Sometimes I like traveling to a new city and enjoying the local sights, sounds, and tastes without having a pre-race brick, sleep schedule, or strict nutrition plan dictating my every move. I know you'll say "just stay a few more days if you want to enjoy the city." Well, I would, but then again theres that whole money and taking too many vacation days thing. Also, most of your big events are on Sundays; in effect, killing the weekend and forcing me to party like a rock star on a Monday night. Sometimes, you just want to be in a new locale and not have gargantuan levels of race anxiety.

So, it's been fun. I'll be back for more, just not as much as you want me to do in order to be the perfect triathlete. A casual triathlete, how about that? I like it. It'll bring the enjoyment back. I'll still teach and coach when asked. I'll still train when I decide to sign up for a race.

You're not going to agree with me, I know. You're going to think I don't have what it takes. You're going to think I'm less of a person because I won't give you 100% of my time. That's ok. I can live with that. You still rock, but I'll see you around.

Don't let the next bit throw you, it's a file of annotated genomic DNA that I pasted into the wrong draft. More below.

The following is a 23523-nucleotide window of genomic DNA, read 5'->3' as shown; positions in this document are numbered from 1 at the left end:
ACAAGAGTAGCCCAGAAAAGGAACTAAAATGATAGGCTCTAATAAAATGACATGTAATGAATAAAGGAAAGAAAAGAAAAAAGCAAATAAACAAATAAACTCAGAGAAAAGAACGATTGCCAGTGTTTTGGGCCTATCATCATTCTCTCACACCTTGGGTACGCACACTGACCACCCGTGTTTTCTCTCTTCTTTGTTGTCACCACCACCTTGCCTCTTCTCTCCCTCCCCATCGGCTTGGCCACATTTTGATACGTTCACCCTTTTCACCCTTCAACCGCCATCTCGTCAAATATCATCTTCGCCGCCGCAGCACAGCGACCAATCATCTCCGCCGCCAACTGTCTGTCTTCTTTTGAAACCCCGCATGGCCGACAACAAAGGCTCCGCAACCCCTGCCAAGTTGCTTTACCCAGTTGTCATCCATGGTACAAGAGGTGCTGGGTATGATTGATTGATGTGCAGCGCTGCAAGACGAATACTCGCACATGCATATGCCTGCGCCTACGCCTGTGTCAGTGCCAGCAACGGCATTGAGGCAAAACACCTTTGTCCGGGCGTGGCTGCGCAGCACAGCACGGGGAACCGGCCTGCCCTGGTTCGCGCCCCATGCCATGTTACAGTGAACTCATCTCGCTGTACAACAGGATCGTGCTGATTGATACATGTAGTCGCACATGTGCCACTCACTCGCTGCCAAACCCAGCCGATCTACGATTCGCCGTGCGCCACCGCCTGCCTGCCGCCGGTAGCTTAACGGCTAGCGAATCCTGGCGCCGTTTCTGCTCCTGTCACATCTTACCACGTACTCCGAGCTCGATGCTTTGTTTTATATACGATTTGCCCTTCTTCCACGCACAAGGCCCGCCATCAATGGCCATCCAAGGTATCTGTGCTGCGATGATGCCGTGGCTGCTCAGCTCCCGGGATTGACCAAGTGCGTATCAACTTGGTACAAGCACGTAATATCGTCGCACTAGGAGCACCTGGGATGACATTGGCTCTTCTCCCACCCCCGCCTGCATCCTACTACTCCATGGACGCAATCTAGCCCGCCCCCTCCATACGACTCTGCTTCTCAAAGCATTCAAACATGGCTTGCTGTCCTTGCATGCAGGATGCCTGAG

Gathering thoughts...

I've got some time to burn at 5am in an Orlando airport terminal this morning. So why not get some words down? Here we go...

Yesterday, I had a text conversation with one of my best friends who had recently moved back into the Orlando area after three years of being away in North Carolina for work. The thinking was that everything would be right in the world when he moved back and could be with all of his old friends again. That thought still holds true, except that I've seen him a grand total of four times in the past six months he's been back. The whole sentiment was summed up in one sentence:

"Not gonna lie, it would be nice to see you more often."

Those words blindsided me. We currently live less than three miles away from each other. What the hell was so important that I couldn't make time to see one of my best friends of 15 years? 

March was an interesting month. Hell, the past year and half has been interesting, if not busy. Recently though, lots of thoughts, plans, and changes appear to be on the horizon. Nothing earth-shaking. Just...different, and yet the same. A change of gears so to speak. 

Next post - An open letter to the world of triathlon.